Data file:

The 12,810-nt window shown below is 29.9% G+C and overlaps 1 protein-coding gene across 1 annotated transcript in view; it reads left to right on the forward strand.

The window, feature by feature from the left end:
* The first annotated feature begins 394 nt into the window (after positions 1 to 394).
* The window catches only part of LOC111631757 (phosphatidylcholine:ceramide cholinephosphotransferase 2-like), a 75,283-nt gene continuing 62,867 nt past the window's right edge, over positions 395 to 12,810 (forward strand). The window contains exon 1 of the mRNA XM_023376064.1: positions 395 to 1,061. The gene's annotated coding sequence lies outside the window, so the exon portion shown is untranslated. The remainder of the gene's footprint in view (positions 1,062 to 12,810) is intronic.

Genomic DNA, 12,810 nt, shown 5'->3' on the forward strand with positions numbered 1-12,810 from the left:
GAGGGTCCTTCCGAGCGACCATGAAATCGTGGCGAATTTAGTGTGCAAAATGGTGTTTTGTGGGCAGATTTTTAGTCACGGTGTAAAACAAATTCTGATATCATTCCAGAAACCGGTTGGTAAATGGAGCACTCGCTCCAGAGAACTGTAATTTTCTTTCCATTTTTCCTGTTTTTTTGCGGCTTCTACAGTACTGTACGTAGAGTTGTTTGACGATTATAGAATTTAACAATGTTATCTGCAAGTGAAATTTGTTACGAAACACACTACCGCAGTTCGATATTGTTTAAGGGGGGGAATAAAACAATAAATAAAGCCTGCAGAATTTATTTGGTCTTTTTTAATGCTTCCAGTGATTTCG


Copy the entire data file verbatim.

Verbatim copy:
The 12,810-nt window shown below is 29.9% G+C and overlaps 1 protein-coding gene across 1 annotated transcript in view; it reads left to right on the forward strand.

The window, feature by feature from the left end:
* The first annotated feature begins 394 nt into the window (after positions 1 to 394).
* The window catches only part of LOC111631757 (phosphatidylcholine:ceramide cholinephosphotransferase 2-like), a 75,283-nt gene continuing 62,867 nt past the window's right edge, over positions 395 to 12,810 (forward strand). The window contains exon 1 of the mRNA XM_023376064.1: positions 395 to 1,061. The gene's annotated coding sequence lies outside the window, so the exon portion shown is untranslated. The remainder of the gene's footprint in view (positions 1,062 to 12,810) is intronic.

Genomic DNA, 12,810 nt, shown 5'->3' on the forward strand with positions numbered 1-12,810 from the left:
GAGGGTCCTTCCGAGCGACCATGAAATCGTGGCGAATTTAGTGTGCAAAATGGTGTTTTGTGGGCAGATTTTTAGTCACGGTGTAAAACAAATTCTGATATCATTCCAGAAACCGGTTGGTAAATGGAGCACTCGCTCCAGAGAACTGTAATTTTCTTTCCATTTTTCCTGTTTTTTTGCGGCTTCTACAGTACTGTACGTAGAGTTGTTTGACGATTATAGAATTTAACAATGTTATCTGCAAGTGAAATTTGTTACGAAACACACTACCGCAGTTCGATATTGTTTAAGGGGGGGAATAAAACAATAAATAAAGCCTGCAGAATTTATTTGGTCTTTTTTAATGCTTCCAGTGATTTCG